Select your localized edition:

Close ×

More Ways to Connect

Discover one of our 28 local entrepreneurial communities »

Be the first to know as we launch in new countries and markets around the globe.

Interested in bringing MIT Technology Review to your local market?

MIT Technology ReviewMIT Technology Review - logo

 

Unsupported browser: Your browser does not meet modern web standards. See how it scores »


Deep Thunder increases the resolution by using a mini-supercomputer to include additional information about the local area that can affect weather conditions. Geographical information about the local area (such as the topographic layout of the metropolitan area) and coastal information (such as the city’s exposure) is fed into the supercomputer. “The differences are subtle, but at a local level they may be important,” says Treinish. “The way thunderstorms occur in New York is different from the way they occur in Miami.”

This information is then fed into one of IBM’s pSeries Cluster 1600 computers–effectively a mini-supercomputer–to calculate forecasts every 30 minutes. Trials are currently being run in several cities, including Miami, FL; New York, NY; Kansas City, KS; and Baltimore, MD. “We are running a four-dimensional physics model for each of these metropolitan areas,” says Treinish.

Having one-kilometer resolution does not necessarily mean you can resolve detail at that level, says Clive Wilson, manager of the mesoscale modeling group at the United Kingdom’s Met Office, in Exeter. The Met Office currently provides the United Kingdom with up to four-kilometer resolution but is conducting trials of models that work at higher resolutions. The advantage of going down to these sorts of levels is that it has the effect of improving the overall accuracy of weather forecasts for a larger area.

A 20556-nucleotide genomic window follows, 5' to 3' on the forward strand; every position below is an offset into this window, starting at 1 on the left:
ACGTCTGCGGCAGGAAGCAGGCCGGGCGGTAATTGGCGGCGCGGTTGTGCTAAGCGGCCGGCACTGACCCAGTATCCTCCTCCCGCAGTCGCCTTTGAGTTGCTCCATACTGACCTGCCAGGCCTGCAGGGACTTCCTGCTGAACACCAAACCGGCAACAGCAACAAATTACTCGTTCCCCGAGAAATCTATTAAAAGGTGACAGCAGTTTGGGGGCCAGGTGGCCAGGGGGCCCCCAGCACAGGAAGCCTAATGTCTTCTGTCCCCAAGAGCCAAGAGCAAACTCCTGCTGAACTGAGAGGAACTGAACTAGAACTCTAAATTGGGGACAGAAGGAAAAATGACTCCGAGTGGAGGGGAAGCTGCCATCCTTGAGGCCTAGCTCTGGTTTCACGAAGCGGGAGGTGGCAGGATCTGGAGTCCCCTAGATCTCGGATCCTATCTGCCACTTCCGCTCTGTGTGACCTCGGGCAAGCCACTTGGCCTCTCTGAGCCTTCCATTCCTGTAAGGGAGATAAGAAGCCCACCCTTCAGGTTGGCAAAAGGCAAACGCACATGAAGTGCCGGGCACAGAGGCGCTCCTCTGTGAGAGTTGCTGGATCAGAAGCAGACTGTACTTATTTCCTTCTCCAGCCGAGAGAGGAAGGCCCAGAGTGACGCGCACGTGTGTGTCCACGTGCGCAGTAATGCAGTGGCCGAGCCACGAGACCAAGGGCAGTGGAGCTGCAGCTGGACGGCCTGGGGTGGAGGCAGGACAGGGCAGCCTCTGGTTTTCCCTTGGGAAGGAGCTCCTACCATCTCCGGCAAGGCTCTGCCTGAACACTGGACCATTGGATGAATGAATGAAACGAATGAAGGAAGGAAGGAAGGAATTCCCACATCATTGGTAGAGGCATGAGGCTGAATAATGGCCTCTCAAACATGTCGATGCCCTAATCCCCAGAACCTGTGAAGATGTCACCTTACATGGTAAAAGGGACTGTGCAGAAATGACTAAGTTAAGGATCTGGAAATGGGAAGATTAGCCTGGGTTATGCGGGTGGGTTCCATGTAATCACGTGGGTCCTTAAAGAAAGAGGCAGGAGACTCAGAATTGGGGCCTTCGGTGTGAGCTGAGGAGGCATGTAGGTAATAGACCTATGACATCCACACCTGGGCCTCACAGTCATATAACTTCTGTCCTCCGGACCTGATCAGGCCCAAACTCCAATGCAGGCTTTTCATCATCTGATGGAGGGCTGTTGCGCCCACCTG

IBM’s Anthony Praino, who also works on Deep Thunder, agrees. There is a trade-off, he says, to increasing the resolution versus the accuracy. In much the same way that increasing the pixilation of a display will give an overall more accurate picture, the actual variation of the individual pixels can alter more dramatically. So while the accuracy for these one-kilometer regions might be poorer than other forecasts, the accuracy for a larger region becomes more detailed and more accurate.

Nevertheless, there is a fundamental problem with making claims about accuracy when using such high resolutions, says Lord: “How do you verify it?” The only way would be to create a network of ground-based sensors covering one-kilometer grids.

0 comments about this story. Start the discussion »

Credit: IBM Research

Tagged: Computing

Reprints and Permissions | Send feedback to the editor

From the Archives

Close

Introducing MIT Technology Review Insider.

Already a Magazine subscriber?

You're automatically an Insider. It's easy to activate or upgrade your account.

Activate Your Account

Become an Insider

It's the new way to subscribe. Get even more of the tech news, research, and discoveries you crave.

Sign Up

Learn More

Find out why MIT Technology Review Insider is for you and explore your options.

Show Me
×

A Place of Inspiration

Understand the technologies that are changing business and driving the new global economy.

September 23-25, 2014
Register »